A content provider may, in some cases, render and transmit content to clients over an electronic network, such as the Internet. An example computing environment that enables rendering and transmission of content to clients will now be described in detail. In particular, FIG. 1 illustrates an example computing environment in which the embodiments described herein may be implemented. FIG. 1 is a diagram schematically illustrating an example of a data center 210 that can provide computing resources to users 200 a and 200 b (which may be referred herein singularly as user 200 or in the plural as users 200) via user computers 202 a and 202 b (which may be referred herein singularly as computer 202 or in the plural as computers 202) via a communications network 230. Data center 210 may be configured to provide computing resources for executing applications on a permanent or an as-needed basis. The computing resources provided by data center 210 may include various types of resources, such as gateway resources, load balancing resources, routing resources, networking resources, computing resources, volatile and non-volatile memory resources, content delivery resources, data processing resources, data storage resources, data communication resources and the like. Each type of computing resource may be general-purpose or may be available in a number of specific configurations. For example, data processing resources may be available as virtual machine instances that may be configured to provide various web services. In addition, combinations of resources may be made available via a network and may be configured as one or more web services. The instances may be configured to execute applications, including web services, such as application services, media services, database services, processing services, gateway services, storage services, routing services, security services, encryption services, load balancing services, application services and the like. These services may be configurable with set or custom applications and may be configurable in size, execution, cost, latency, type, duration, accessibility and in any other dimension. These web services may be configured as available infrastructure for one or more clients and can include one or more applications configured as a platform or as software for one or more clients. These web services may be made available via one or more communications protocols. These communications protocols may include, for example, hypertext transfer protocol (HTTP) or non-HTTP protocols. These communications protocols may also include, for example, more reliable transport layer protocols, such as transmission control protocol (TCP), and less reliable transport layer protocols, such as user datagram protocol (UDP). Data storage resources may include file storage devices, block storage devices and the like.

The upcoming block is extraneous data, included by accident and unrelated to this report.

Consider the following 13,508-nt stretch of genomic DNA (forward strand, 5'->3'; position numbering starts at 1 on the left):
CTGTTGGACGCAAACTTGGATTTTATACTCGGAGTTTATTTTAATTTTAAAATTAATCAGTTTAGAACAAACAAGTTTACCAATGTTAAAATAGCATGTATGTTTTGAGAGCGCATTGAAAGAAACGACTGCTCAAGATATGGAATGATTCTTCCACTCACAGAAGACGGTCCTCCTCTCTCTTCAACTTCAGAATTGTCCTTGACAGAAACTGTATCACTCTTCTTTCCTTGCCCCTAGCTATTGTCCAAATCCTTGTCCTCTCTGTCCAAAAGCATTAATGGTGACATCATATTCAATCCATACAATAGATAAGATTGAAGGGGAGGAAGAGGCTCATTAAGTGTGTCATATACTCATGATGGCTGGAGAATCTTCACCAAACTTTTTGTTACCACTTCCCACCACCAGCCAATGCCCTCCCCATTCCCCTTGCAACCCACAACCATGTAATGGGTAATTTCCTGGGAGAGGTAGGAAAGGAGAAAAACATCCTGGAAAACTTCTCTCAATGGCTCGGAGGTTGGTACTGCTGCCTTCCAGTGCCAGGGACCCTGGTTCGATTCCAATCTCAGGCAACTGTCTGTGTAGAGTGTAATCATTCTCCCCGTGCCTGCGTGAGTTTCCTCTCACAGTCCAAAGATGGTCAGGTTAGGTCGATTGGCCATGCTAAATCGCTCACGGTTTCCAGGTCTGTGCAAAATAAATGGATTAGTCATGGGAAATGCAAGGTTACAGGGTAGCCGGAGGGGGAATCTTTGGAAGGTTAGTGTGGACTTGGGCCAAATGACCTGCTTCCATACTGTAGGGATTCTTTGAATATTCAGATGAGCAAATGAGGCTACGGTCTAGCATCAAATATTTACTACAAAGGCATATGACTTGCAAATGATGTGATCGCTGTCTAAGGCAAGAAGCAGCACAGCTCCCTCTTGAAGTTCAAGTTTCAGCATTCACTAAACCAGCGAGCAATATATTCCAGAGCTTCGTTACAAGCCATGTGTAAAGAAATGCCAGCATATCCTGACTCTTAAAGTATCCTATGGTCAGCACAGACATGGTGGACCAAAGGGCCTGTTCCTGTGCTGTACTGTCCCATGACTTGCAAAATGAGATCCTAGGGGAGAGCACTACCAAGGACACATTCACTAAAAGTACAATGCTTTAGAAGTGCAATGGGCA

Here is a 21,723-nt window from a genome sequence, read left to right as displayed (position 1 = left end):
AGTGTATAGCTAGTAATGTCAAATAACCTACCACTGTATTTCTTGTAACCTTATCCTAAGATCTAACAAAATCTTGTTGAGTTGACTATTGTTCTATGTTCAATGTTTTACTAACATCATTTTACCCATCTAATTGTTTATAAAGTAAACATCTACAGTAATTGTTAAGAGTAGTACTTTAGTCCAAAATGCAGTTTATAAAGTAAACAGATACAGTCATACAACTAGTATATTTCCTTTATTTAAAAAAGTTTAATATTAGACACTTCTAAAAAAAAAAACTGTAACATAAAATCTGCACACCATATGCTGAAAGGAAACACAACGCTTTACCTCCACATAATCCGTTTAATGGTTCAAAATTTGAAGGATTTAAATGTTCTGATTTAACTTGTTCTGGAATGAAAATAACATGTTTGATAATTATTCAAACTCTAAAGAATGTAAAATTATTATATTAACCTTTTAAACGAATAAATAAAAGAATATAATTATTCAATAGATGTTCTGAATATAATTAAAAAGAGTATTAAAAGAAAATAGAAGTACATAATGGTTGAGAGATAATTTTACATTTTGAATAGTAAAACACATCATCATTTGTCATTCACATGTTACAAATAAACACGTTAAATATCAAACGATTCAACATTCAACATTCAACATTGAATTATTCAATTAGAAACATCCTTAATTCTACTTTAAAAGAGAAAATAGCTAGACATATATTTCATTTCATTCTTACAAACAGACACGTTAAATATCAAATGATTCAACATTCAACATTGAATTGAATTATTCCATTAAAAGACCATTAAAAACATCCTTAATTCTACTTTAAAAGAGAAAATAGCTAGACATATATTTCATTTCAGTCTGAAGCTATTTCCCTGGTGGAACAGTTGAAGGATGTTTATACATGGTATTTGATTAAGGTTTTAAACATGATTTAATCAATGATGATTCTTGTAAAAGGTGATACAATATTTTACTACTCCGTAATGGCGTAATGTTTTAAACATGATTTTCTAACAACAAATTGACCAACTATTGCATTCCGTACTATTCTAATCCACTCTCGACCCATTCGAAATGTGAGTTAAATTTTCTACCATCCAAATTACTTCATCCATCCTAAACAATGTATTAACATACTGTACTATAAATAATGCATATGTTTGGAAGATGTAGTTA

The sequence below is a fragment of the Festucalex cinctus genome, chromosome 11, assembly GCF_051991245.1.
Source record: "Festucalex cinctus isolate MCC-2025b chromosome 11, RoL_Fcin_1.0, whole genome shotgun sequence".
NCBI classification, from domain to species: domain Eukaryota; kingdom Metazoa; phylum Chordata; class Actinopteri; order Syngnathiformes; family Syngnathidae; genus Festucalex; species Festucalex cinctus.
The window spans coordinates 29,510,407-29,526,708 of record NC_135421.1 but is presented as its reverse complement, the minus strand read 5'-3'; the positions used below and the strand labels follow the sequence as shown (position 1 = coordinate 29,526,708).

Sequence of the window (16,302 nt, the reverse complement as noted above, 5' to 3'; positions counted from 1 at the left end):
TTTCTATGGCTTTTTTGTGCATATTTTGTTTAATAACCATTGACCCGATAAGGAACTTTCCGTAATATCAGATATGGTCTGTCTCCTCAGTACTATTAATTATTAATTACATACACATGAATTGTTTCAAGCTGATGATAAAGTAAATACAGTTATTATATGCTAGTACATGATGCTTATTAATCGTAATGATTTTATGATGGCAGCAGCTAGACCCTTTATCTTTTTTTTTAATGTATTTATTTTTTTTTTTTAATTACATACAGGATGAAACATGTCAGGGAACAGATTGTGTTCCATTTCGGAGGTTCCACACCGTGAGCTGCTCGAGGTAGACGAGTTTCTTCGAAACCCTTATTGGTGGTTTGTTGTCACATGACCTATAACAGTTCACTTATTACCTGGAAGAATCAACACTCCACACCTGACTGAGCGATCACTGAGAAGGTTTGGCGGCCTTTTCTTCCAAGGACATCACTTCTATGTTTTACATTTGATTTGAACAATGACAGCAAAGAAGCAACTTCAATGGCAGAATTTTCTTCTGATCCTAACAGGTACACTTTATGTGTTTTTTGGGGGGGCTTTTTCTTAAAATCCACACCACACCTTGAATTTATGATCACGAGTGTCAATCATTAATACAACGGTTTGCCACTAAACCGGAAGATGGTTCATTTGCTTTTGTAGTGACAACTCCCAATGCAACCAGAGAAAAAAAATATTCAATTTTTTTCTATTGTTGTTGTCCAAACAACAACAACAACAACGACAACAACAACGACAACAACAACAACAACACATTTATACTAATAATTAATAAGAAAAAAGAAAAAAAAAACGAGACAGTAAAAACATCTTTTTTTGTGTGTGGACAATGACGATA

Each type or configuration of computing resource may be available in different sizes, such as large resources—consisting of many processors, large amounts of memory and/or large storage capacity—and small resources—consisting of fewer processors, smaller amounts of memory and/or smaller storage capacity. Customers may choose to allocate a number of small processing resources as web servers and/or one large processing resource as a database server, for example.